An array of Aereo's coin-sized antennas, designed to pick up TV signals and retransmit them to paying subscribers.
The bluster-fueled battle between upstart Aereo and incumbent over-the-air broadcasters has reached a fever pitch in recent days, most recently with a legal complaint designed to prevent CBS from filing another copyright lawsuit against the service as it prepares to launch in Boston later this month.
There's no love lost, and little hope for a truce. Legacy broadcasters fundamentally believe that Aereo is outright stealing their content, which it retransmits over the internet to paying subscribers. The legal system has thus far disagreed, leading executives at both Fox and CBS to posit a nearly unthinkable "nuclear option": pulling their networks off the airwaves altogether and moving to a cable-only model, just like TBS, CNN, or AMC.
A crazy — but lucrative — idea
It's easy to dismiss the notion of America's over-the-air stalwarts going dark — it seems unthinkable. For decades, Americans have been able to buy any television, plug in a set of rabbit ears (more recently, digital rabbit ears), and get the basics: ABC, NBC, CBS. More recently, Fox and CW joined the fold. It practically seems like a basic right.
But it's not. "If we go to cable, if we are forced to, then about 10 percent of America will not get our signal and I don't think they will like that," CBS chief Leslie Moonves said at a recent panel. And for Moonves, it could be a win-win: what if CBS and its fellow broadcasters are financially incentivized to the tune of billions of dollars in exchange for going off the air?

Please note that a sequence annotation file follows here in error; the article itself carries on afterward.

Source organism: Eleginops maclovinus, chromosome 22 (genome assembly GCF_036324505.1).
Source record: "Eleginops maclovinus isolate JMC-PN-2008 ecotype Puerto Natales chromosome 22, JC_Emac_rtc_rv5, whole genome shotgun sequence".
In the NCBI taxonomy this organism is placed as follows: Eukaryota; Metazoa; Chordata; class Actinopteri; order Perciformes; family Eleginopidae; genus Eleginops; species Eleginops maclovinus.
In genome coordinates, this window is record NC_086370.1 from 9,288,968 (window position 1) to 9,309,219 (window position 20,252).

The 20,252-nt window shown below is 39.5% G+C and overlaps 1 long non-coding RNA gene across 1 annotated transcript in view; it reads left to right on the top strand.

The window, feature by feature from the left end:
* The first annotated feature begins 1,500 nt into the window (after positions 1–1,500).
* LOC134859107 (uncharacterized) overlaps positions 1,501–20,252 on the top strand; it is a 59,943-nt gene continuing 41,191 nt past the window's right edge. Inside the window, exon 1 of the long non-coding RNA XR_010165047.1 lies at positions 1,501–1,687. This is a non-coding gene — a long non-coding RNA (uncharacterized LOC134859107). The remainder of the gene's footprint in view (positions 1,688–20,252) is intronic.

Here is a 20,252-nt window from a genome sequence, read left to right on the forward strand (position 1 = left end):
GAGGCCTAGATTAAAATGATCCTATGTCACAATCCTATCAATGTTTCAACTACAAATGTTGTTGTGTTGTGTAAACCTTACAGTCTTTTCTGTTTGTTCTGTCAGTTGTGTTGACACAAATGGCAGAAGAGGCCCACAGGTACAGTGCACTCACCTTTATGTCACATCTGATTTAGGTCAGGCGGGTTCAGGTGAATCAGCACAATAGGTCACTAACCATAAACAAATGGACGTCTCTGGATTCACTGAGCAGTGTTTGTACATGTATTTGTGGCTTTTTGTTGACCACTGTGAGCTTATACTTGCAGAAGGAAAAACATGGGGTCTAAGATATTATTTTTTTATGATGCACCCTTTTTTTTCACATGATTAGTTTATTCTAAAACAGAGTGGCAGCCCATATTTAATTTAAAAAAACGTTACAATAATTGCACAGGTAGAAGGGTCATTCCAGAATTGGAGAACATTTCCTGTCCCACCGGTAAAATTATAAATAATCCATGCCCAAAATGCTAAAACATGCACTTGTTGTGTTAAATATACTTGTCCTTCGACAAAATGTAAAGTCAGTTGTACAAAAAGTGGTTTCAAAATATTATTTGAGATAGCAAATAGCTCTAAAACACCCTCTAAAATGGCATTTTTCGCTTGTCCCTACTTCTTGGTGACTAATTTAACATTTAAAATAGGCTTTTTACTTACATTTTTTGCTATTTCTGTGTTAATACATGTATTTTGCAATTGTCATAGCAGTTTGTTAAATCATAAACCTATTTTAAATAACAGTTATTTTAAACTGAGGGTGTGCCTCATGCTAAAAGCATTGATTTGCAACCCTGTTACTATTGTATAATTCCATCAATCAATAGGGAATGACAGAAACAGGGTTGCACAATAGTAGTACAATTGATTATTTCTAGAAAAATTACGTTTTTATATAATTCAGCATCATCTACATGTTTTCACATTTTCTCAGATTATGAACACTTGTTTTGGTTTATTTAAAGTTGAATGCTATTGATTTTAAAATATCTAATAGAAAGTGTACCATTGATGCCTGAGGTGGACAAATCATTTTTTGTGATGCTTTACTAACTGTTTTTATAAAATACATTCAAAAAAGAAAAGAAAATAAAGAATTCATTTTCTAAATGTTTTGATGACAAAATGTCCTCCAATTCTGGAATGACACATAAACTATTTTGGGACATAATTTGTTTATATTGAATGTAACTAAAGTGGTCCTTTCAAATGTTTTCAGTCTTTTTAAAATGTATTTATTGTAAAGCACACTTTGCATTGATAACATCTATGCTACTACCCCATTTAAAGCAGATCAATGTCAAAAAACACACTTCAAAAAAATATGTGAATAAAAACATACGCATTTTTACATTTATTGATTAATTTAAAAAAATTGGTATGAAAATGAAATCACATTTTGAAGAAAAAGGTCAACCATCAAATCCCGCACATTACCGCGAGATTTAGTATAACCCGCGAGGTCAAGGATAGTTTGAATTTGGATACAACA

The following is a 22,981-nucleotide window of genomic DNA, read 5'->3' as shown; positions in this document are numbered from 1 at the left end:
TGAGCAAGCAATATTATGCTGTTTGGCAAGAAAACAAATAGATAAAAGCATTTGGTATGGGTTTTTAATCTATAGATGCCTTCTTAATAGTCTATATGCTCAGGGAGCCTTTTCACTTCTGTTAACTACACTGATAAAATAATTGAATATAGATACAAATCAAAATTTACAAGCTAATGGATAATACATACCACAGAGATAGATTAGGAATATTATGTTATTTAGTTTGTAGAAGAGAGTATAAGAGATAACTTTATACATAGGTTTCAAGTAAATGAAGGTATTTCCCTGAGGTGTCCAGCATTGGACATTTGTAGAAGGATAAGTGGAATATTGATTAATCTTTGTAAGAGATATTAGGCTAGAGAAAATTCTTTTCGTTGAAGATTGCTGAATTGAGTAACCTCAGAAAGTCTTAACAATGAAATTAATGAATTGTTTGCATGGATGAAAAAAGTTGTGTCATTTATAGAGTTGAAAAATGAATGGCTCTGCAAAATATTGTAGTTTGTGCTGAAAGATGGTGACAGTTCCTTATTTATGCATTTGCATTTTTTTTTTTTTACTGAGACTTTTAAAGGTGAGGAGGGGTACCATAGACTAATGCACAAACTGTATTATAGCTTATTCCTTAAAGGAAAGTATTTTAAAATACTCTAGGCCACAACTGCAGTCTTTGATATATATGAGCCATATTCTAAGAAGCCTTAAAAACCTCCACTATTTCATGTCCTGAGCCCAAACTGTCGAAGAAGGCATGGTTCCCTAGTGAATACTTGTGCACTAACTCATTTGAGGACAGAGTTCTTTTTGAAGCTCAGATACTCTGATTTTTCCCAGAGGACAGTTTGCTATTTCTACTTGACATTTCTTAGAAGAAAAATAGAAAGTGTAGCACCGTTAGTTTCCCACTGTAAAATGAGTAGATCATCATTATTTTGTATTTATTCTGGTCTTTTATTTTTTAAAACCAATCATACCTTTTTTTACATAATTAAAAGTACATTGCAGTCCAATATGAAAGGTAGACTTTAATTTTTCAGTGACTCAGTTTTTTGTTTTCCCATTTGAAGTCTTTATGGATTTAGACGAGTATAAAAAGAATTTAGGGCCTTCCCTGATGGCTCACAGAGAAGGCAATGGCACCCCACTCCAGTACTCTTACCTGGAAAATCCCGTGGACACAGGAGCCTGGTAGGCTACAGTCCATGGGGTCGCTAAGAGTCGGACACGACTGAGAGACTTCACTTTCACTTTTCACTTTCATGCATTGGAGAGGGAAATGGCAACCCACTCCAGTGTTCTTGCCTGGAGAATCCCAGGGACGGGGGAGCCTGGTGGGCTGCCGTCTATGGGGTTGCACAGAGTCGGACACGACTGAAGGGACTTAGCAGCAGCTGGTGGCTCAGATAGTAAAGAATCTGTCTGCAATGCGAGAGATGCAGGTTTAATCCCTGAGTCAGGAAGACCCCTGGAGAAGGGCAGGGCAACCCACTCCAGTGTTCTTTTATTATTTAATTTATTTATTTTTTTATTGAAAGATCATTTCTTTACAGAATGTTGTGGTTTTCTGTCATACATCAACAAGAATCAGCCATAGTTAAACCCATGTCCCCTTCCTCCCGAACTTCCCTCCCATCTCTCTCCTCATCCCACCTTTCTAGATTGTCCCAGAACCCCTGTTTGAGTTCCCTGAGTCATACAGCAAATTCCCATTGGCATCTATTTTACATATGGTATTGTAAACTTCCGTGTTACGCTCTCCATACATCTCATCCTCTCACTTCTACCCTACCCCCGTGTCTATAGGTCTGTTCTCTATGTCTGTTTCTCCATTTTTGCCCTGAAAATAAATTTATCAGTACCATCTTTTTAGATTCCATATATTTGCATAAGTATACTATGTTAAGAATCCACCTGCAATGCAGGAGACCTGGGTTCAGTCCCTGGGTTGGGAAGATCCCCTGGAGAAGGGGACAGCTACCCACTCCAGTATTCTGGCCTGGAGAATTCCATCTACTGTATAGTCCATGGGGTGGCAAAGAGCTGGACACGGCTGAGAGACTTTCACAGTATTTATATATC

It's not as far fetched as it sounds. The FCC's so-called incentive auctions, which have been in development for several years, are designed to give television broadcasters a voluntary, opt-in opportunity to sell the lucrative RF spectrum that they own. The idea is simple: having run out of easy ways to keep up with exponential growth in the demand for high-speed wireless data — e.g., your LTE smartphone — the FCC is turning to television stations to pony up any airwaves they're not using or could live without in exchange for cash.
Considering how hard high-quality spectrum is to come by, these auctions could generate billions upon billions of dollars for TV stations, possibly $20 billion or more by some estimates.
It's not as far-fetched as it sounds
The traditional logic is that major broadcasters in major markets carrying big-name networks consumed by millions of households wouldn't relinquish their spectrum, no matter the price. Instead, unused or underused licenses would be the first to sell, after which the FCC would "repack" the remaining stations to make room for a nice, fat, contiguous block of airwaves for LTE and other broadband technologies that wireless carriers can use. But the Aereo situation could be a game-changer: suddenly, the white-hot bluster coming out of the mouths of CBS and Fox executives is backed by a $20 to $30 billion payday.
Conveniently, CBS directly owns 29 stations, most in major markets, while Fox parent News Corporation owns 27. Every station sits on a lucrative license to regional spectrum that it uses to broadcast its signal. By submitting those licenses to the FCC's auction, these networks would stand to see a windfall, shutting the door on Aereo (which relies on over-the-air signals to collect its source content) in the process. Meanwhile, American households that rely entirely on over-the-air television — a recent GfK report estimates them at 17.8 percent of the viewing public — would be the pawns in the game.
Rules for the incentive auctions aren't even set to be ratified until later this year with an actual auction not likely until 2014, so broadcasters still have plenty of time to stew on the concept. But for Aereo and consumers, the promise of a multi-billion-dollar payout to any network bold enough to turn off the switch should certainly be cause for alarm.